Paddling close to a loon, I am struck by the vibrancy of its glowing red eye.  Even that has a specific purpose.  Since we perceive color based on the wavelengths of light that are reflected off a surface, the loon’s eye is reflecting red light and absorbing all others. Under the water, red is the first light to be filtered out, allowing the loon to still gather as much light as possible with its eyes.

My brown eyes are taking in as much as possible.  Despite my love of science and explanations, I think one of the most wonderful uses of color is the rejuvenation of our hearts and souls in the presence of natural beauty.

Saturday, October 1, 2011

Living the Life...of an Apple Maggot

By: Lacy Sellent, Writing Fellow at the Cable Natural History Museum

A classic sign of the end of summer and the beginning of fall is apples ripening on the trees in our yards, along back roads, and in orchards.  Throughout the state, thousands of apples are ready to pick, and some are already in a bowl on my table!  Fallen and rotting apples can sure make a mess (that deer and wasps love!), but if you want non-wormy apples for eating, then you might want to keep the area around your favorite trees clean.  Leaving fallen apples beneath a tree may cause an insect infestation.  One of the biggest pests to apple trees is the apple maggot (Rhagoletis pomonella). 

The annual life cycle of the apple maggot begins in July, usually after a good rain.  This is when the adults emerge from their winter pupal form and make their way up out of the ground.  Although named for its larval stage, adult apple maggots are actually flies.  Each five millimeter long fly has black and white colored wings and a distinctive white dot on its back.  With a little imagination, black markings on the wings resemble the letter “F.”  The apple maggot adult’s coloration resembles the forelegs and pedipalps (grabbing and sensing mouthparts) of one type of jumping spider.  This method of defense, where a harmless species mimics one that is better protected, is called Batesian mimicry.  Viceroy and monarch butterflies are a classic example of this.

After being above ground for close to a week, female flies will begin the search for a place to lay their eggs.  Although adults can fly up to a mile, they don’t usually travel far from the trees that they were burrowed under.  Apple maggot flies originally deposited their eggs in thornapples (hawthorn), but have gained notoriety  by also laying their eggs in domestic apples.  It is not a very healthy experience for the apple.  Wherever the apple maggot fly lays her eggs, that area of the apple will stop growing.  This causes the apple to look all lumpy.  Then, newly-hatched maggots munch and burrow their way out.  Wherever the small white maggots tunnel, the apple begins to rot.  Brownish trails appear throughout the apple’s flesh.  It is this tenacious tunneling that earned apple maggots the nickname “railroad worm.”

After the maggot-infested apple falls to the ground, it is time for the next stage. Maggots exit the apple and enter the soil.  Once safely burrowed several inches below the surface, the maggots form a brown, quarter-inch long, oblong case called a puparium.  This pupal form allows them to go into a type of hibernation over the winter.  They don’t eat until the next spring, when they emerge from the ground as apple maggot flies—bringing the cycle full circle.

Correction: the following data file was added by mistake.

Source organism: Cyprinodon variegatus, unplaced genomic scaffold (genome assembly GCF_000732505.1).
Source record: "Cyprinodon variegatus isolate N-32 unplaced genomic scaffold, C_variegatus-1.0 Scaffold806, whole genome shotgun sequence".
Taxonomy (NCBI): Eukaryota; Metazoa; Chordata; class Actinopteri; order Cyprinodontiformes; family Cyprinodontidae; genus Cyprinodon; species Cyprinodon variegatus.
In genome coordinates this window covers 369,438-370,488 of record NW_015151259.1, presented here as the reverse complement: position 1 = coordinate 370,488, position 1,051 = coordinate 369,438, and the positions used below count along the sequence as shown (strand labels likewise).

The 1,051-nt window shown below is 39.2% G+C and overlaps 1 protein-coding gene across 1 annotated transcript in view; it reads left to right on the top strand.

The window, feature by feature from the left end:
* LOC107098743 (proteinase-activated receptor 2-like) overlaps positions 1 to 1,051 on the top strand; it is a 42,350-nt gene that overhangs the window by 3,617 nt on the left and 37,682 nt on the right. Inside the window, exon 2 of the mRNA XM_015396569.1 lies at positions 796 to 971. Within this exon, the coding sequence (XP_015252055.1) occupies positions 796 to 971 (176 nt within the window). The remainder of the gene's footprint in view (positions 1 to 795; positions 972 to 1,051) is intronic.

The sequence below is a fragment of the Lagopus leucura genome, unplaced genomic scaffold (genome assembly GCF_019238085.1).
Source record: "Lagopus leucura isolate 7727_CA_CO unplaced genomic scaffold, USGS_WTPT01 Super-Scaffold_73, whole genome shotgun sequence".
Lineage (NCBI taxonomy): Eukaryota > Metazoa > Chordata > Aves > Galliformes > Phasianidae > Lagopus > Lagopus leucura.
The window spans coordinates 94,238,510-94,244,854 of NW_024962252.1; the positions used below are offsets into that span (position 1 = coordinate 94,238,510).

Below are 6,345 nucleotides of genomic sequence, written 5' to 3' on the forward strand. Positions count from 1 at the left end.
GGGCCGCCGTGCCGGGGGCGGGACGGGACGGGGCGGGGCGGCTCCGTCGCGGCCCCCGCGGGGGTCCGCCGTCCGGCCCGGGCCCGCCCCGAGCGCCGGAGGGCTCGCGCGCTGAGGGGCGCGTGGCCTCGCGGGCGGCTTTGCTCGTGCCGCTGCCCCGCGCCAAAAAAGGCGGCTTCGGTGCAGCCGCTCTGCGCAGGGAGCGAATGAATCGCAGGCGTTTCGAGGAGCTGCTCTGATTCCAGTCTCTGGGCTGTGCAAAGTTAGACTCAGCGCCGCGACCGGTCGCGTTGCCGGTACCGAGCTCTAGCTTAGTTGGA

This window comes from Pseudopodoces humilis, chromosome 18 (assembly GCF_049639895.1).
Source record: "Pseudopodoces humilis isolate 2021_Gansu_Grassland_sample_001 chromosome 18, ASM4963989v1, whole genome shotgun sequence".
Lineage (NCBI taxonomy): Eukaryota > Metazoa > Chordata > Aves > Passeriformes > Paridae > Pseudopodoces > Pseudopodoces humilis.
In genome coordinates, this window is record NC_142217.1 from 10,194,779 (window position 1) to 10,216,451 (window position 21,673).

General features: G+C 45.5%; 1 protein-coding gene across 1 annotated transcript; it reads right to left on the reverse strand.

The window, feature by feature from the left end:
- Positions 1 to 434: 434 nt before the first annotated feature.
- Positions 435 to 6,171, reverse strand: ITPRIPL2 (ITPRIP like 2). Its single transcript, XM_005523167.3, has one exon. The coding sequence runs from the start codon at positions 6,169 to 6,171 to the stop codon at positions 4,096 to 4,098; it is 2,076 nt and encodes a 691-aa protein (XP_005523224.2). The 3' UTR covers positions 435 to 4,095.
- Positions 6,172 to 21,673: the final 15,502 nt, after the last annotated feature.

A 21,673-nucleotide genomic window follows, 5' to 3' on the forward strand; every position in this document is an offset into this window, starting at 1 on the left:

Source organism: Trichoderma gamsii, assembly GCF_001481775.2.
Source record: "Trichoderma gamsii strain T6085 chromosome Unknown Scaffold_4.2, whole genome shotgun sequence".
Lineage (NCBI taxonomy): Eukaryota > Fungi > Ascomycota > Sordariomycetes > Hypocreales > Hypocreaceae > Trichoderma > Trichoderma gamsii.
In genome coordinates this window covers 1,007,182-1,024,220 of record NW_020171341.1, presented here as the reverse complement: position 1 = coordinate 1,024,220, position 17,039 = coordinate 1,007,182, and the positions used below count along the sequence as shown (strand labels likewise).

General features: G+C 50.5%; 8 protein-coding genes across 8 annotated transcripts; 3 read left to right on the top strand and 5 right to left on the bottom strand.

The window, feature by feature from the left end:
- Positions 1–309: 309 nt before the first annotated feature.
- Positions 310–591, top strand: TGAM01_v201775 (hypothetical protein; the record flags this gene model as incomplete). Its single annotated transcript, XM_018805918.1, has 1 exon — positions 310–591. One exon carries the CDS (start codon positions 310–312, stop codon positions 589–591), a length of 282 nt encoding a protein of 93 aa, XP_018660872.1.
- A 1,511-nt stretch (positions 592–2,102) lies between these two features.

The apple maggot is native to North America, but its original range was confined to the eastern United States.  It fed mostly on the fruit of hawthorn trees, sometimes know as “thornapples,” which look like tiny apples.  About 150 years ago, some of the hawthorn-eating flies began to eat domestic apples planted by settlers and our old friend, Johnny Appleseed.  What fascinates scientists (and me!) is that the apple maggots eating domestic apples are adapting to their new host plant, and not reproducing with the apple maggots still feeding on hawthorns.  They are suspected to be in the early stages of diverging into two separate species.  This process, known as speciation, is usually thought to happen because of a physical barrier – like a mountain range or an ocean – dividing a population.  There is no physical barrier in this case, so it is an example of “sympatric speciation.” This is a unique opportunity for scientists to study the genes of these critters as they are in the process of changing!

Unfortunately for us and our many orchards, apples provide more protection from predators for the apple maggots than hawthorns do.  Two species of wasps parasitize the maggots by depositing their own eggs inside the maggot, giving the wasp larvae a protein-rich meal when they hatch.  In hawthorn fruits, apple maggots feed close to the surface, partly because several species of caterpillars prefer to eat the core, and partly because the smaller fruit just doesn’t have as much area away from the skin.  In domestic apples, the maggots can feed farther in, out of range of the wasp’s ovipositor.  This means that there are fewer natural predators for the apple-eating population of Rhagoletis pomonella.  Removing dimpled apples from your orchard before the maggots exit into the soil can help reduce their population.

As the old joke goes, the only thing worse than finding a worm in your apple is finding half a worm.  Next time you see a small white apple maggot tunneling through your fruit, I hope you’ll take a moment to appreciate the interesting life history of this tiny pest!

For over 44 years, the Museum has served as a guide and mentor to generations of visitors and residents interested in learning to better appreciate and care for the extraordinary natural resources of the region. The Museum invites you to visit its facility in Cable at 13470 County Highway M. The new exhibit, The Joy of Birds: Feathers in Focus opened in May, 2011. Find us on the web at to learn more about our exhibits and programs. Also discover us on Facebook, or at our blogspot,